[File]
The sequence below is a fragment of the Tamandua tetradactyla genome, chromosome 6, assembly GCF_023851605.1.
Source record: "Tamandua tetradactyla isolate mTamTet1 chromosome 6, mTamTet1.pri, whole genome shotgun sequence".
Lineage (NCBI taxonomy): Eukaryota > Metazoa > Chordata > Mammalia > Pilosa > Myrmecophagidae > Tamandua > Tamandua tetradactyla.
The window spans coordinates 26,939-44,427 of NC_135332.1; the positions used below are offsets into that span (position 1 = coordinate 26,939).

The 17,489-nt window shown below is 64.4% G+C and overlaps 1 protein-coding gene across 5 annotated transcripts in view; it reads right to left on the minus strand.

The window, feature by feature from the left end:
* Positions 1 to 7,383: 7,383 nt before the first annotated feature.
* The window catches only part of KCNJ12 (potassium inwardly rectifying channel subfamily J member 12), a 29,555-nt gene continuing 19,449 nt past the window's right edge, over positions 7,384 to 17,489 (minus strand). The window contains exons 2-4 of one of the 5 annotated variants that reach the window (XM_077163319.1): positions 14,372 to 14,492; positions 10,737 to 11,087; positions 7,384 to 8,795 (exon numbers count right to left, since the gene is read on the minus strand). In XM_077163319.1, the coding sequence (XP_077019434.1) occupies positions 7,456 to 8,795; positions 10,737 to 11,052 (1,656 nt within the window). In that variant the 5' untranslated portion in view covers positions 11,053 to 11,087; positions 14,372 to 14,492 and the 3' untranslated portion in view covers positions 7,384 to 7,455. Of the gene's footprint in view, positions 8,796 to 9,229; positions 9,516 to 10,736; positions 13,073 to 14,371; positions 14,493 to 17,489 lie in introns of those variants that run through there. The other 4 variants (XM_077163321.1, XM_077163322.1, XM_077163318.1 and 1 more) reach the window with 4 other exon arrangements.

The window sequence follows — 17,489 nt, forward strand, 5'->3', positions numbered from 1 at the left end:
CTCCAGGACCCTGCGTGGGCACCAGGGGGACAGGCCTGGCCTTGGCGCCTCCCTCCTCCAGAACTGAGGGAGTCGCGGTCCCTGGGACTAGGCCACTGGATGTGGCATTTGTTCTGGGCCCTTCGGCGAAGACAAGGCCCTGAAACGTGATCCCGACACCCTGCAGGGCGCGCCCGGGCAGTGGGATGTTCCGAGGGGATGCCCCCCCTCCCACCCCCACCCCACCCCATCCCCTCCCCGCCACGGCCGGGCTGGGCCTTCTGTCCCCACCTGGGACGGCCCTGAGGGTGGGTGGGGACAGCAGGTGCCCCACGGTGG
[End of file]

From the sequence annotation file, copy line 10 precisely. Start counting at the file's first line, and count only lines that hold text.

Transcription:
CTCCAGGACCCTGCGTGGGCACCAGGGGGACAGGCCTGGCCTTGGCGCCTCCCTCCTCCAGAACTGAGGGAGTCGCGGTCCCTGGGACTAGGCCACTGGATGTGGCATTTGTTCTGGGCCCTTCGGCGAAGACAAGGCCCTGAAACGTGATCCCGACACCCTGCAGGGCGCGCCCGGGCAGTGGGATGTTCCGAGGGGATGCCCCCCCTCCCACCCCCACCCCACCCCATCCCCTCCCCGCCACGGCCGGGCTGGGCCTTCTGTCCCCACCTGGGACGGCCCTGAGGGTGGGTGGGGACAGCAGGTGCCCCACGGTGG